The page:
Cheapest Storage Options

When it comes to cheap storage, 7-foot moving containers and small mini-storage units are convenient and inexpensive.

With the latter, first or second-floor units without climate control are the cheapest, as are ones outside urban areas like New York, Chicago, and Los Angeles where demand and prices are high.

But thankfully for cash-strapped families looking for bargains, there are even more affordable options.

Here we’re talking about:

  1. Eliminating storage altogether
  2. Storing items at your home or business
  3. Storing items at somebody else’s home or business – like a friend or family member’s
  4. Storing items in a storage facility like U-Haul, Extra Space, and Public Storage
  5. Using a storage website like SpareFoot
  6. Using a container service like PODS
  7. Buying an overseas container and using it for storage
  8. Using a consignment shop for temporary storage
  9. Lending or making a temporary “donation”

Whether you’re storing a boat, priceless antiques, important business documents, or construction equipment during a home renovation, finding suitable storage space can be tricky.

11 Ways to Make Storage Cheaper

If storage is part of an upcoming move, using a moving cost calculator is a great way to get the process started.

Now let’s look at the cheapest storage options.

1. Just Say “No” to Storage

How it Works

The best way to reduce pricey storage is to eliminate it altogether.

Easier said than done, right?

Maybe, but a little soul searching may help you realize that you don’t need and won’t miss most the items you’re planning on storing.

When downsizing, consider the 6 Month Rule

If you haven’t used or thought about an item in 6 months, it should probably be donated or discarded.

Helpful Tips

  • Start this process in your garage, attic, or basement
  • If downsizing and decluttering are too overwhelming, get help from patient friends, coworkers, and family members
  • Don’t rush the process or start at the last minute – doing it in small doses over multiple weeks is better

2. Store Things at Your Home or Business

How it Works

This one is pretty straightforward.

If eliminating storage isn’t an option, you can save tons of money in the long run by downsizing and storing items at your home or business.

Attics, garages, basements, guest bedrooms, and offices often have unused space that’s perfect for household goods, and hearty items like boats, tools, and construction materials can be stored in sheds or under decks.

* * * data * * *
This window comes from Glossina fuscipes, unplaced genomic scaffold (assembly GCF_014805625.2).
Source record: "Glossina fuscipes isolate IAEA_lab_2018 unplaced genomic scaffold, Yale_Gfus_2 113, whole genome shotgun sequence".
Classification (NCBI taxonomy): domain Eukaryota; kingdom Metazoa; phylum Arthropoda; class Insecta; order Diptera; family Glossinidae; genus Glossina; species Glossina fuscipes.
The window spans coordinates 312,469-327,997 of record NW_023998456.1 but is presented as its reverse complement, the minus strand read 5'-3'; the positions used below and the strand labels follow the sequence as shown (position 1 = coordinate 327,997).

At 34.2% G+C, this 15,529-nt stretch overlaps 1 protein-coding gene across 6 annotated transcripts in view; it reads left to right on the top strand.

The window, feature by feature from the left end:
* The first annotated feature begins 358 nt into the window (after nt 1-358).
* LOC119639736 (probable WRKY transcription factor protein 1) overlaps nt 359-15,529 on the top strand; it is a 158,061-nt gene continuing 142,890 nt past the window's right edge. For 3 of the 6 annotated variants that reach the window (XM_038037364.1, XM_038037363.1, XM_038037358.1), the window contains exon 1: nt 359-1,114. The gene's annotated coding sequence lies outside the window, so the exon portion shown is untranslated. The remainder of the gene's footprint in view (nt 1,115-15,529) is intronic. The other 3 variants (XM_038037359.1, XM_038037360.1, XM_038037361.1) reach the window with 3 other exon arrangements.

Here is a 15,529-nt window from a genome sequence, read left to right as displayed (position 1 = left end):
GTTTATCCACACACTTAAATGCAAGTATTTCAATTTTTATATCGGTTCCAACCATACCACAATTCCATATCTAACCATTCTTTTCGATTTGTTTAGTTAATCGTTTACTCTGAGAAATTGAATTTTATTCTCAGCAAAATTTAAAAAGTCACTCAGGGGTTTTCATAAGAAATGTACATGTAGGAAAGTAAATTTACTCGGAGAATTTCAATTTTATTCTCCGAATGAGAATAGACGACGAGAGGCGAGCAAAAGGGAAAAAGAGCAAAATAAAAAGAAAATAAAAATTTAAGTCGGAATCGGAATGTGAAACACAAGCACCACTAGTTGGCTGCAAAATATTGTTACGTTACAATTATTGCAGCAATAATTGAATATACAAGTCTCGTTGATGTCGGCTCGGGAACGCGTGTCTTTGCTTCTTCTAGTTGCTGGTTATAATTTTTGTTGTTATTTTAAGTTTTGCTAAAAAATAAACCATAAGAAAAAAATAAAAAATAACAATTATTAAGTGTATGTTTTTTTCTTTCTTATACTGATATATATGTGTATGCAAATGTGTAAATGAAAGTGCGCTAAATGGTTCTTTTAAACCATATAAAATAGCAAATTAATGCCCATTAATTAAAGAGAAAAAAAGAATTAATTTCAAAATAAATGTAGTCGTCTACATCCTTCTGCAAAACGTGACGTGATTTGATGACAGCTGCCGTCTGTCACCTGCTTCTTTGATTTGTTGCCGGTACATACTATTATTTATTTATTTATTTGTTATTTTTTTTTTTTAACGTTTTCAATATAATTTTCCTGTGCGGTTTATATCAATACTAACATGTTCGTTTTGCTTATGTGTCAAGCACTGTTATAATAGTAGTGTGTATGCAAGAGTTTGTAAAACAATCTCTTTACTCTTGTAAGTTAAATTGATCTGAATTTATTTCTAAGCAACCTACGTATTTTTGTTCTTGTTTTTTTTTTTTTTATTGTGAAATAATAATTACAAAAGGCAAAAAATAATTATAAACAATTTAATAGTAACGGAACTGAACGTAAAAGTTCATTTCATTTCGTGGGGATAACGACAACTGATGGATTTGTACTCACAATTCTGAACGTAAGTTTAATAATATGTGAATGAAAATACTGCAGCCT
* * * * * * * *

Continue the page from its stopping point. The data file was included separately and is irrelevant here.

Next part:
Helpful Tips

  • Consolidating attic and basement contents may free up sufficient storage space
  • Sensitive items like antiques, important documents, and artwork may not do well in attics and garages where humidity and temperature fluctuations are highest
  • When storing items outside, use tarps and pallets to protect them from the elements and ground moisture

3. Store Things at Someone Else’s Home or Business

How it Works

This is exactly the same concept, but instead of using your own free space, you use somebody else’s.

Start by asking close friends and family members, then broaden your search with a Facebook post or two if that doesn’t work.

Helpful Tips

    • When asking, include a definite time period like 3 months max

Sweeten the deal with free lunch, dinner, or a movie

  • Consider bartering, like – “If you store my living room set for three months I’ll clean your gutters in the spring”


4. Store Your Items at a Public Storage Facility

How it Works

Though it’s not the cheapest option, public storage is one of the most convenient because storage facilities are everywhere, and getting prices online, in-person and over the phone is easy.

Just like you would with movers, get multiple quotes, and make sure you’re comparing apples to apples – all first floor, 6 x 9, climate controlled units.

A few of the largest storage providers are –

Helpful Tips

  • Check for storage discounts on Groupon, and in the free magazines in the front of grocery stores
  • Ask about special rates for active or ex-military personnel, law enforcement, teachers, students, and senior citizens
  • Ask about promotions like first month free, or a no-cost upgrade to climate-controlled storage if you sign a long-term contract